- Two important root maggot species found in Minnesota are onion maggots (Delia antiqua) and cabbage maggots (D. radicum).
- Root maggots can occur in any year but are more common during cool, wet springs.
- Infested plants can appear discolored, wilted or stunted.
- Damage can be severe enough to kill affected vegetables.
- Physical barriers, like row covers, are the best way to manage them.
How to identify root maggots
- 1/4 inch long
- Dark gray with dark-colored stripes
- They resemble small house flies
- Legless maggots
- 1/4 inch long
- Shaped like cylinders, tapering towards the head
Plants attacked by root maggots
Onion maggots attack
Cabbage maggots attack
- Brussels sprouts
- Root maggots spend the winter as pupae in the soil.
- In spring, the maggots transform into adult flies.
- Adult females lay about 50-200 small, white eggs at the base of plant stems and in nearby cracks in the soil.
- The eggs hatch within a week into small, legless, whitish maggots.
- Maggots move into the soil and feed on the roots, root hairs and germinating seeds of crucifers or onions.
- After feeding for three to four weeks, maggots convert into pupae in plant roots or the surrounding soil.
- There are several generations per year.
Damage caused by root maggots
- Root maggots have several generations in a year, but most of their damage is limited to early spring plantings.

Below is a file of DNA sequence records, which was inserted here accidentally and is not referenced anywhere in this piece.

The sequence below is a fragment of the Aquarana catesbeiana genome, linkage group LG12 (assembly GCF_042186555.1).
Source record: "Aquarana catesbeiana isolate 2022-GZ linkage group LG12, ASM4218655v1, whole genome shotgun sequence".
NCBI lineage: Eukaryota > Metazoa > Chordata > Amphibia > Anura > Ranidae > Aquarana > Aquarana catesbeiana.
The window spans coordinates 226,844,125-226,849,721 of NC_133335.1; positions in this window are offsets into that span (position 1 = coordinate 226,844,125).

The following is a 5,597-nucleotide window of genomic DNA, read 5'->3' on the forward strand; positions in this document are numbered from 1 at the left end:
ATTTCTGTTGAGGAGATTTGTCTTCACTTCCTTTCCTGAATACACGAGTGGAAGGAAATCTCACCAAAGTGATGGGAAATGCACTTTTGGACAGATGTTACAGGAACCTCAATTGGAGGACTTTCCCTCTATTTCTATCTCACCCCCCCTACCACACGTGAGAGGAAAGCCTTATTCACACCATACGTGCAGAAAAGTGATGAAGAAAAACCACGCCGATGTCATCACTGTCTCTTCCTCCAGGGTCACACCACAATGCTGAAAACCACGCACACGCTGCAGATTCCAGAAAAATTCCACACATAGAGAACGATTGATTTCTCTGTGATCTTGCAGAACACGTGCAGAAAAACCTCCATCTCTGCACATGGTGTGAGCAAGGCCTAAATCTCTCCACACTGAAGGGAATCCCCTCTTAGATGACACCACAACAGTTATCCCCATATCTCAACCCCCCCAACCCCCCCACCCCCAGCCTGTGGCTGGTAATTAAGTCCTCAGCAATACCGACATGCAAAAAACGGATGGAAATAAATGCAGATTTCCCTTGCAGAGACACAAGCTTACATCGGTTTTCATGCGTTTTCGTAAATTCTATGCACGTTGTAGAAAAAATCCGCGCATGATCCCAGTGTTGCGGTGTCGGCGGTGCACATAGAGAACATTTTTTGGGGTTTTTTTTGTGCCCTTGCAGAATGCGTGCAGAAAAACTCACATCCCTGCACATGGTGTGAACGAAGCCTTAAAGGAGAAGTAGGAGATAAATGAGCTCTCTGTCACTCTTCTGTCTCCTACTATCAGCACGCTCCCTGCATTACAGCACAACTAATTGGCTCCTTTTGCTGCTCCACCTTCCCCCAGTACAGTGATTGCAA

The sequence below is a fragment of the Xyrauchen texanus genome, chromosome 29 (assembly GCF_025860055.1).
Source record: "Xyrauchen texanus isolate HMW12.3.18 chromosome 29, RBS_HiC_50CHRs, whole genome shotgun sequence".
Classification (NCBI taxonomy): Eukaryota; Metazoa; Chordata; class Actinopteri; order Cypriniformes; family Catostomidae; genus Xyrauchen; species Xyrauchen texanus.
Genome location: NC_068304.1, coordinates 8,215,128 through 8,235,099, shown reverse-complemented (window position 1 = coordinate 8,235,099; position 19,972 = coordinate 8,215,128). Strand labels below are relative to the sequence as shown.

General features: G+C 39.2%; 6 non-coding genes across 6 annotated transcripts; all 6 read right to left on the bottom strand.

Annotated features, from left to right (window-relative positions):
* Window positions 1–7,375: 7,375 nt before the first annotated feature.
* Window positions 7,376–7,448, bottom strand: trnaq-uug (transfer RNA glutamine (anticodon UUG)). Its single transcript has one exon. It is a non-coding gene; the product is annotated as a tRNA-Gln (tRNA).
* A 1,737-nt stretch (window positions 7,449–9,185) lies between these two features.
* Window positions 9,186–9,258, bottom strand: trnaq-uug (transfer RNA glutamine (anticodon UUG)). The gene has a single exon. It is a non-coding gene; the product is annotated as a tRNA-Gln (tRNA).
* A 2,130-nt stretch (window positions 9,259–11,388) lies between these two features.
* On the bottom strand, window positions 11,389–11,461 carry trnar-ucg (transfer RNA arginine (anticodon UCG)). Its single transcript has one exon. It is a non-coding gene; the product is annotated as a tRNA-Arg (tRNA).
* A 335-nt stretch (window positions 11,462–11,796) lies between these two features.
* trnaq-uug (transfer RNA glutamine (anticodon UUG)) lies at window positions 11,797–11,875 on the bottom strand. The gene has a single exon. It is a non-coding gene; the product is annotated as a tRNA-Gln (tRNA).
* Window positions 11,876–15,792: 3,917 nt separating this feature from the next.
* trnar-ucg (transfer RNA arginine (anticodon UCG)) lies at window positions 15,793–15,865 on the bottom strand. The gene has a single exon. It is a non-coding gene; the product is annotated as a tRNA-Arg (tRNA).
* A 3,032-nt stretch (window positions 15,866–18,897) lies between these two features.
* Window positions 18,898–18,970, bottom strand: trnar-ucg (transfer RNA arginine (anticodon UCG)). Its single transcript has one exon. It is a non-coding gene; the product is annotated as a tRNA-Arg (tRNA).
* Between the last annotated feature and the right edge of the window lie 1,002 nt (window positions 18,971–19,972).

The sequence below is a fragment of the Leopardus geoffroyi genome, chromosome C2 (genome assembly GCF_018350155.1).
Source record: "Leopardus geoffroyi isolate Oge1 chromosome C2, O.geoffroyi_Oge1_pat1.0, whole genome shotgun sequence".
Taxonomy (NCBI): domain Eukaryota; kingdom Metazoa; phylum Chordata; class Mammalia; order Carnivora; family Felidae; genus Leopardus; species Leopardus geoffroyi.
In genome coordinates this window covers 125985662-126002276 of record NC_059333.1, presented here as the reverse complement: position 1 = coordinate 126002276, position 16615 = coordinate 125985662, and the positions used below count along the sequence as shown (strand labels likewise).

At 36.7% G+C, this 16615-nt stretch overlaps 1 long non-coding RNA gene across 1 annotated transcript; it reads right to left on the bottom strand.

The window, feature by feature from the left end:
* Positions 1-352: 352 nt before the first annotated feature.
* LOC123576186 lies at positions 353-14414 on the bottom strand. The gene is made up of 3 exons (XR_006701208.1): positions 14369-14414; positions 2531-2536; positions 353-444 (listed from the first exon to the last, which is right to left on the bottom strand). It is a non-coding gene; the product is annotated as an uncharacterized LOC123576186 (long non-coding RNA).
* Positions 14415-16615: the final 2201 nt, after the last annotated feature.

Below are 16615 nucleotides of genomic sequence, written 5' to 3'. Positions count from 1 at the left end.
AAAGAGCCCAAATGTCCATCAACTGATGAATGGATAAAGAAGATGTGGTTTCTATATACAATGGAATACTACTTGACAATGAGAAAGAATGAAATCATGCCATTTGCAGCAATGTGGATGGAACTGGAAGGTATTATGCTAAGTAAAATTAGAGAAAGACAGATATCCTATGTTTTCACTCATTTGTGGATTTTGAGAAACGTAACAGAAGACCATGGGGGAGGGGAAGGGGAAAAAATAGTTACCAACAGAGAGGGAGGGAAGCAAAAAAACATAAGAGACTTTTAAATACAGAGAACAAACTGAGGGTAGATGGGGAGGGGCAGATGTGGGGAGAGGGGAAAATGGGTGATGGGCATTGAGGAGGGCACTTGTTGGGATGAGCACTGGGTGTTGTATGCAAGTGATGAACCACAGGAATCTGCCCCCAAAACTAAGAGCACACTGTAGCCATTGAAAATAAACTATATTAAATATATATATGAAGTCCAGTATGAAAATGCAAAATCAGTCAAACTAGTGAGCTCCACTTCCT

- Seedlings and transplants suffer more damage from root maggots during a wet, cold spring.
- The maggots feed on roots and bulbs, creating tunnels.
- Plants first begin to wilt and can become stunted and yellowed.
- Heavily damaged plants can ultimately die.
Managing root maggots in home gardens
Once you notice damage from root maggots it's too late to treat them. Protect your vegetables by preventing or removing conditions that favor root maggots.
If you regularly have experienced root maggot problems then you probably will see them again.
Keep your garden clean
- Do not use animal manure or green manure in your garden in spring. Rotting and decaying organic matter attracts root maggots and can lead to plant damage.
- When possible, wait until June 1st to plant varieties that can be attacked by root maggots.
- Remove target plants in the fall, including their roots, and destroy them. This will kill any pupae that might be left.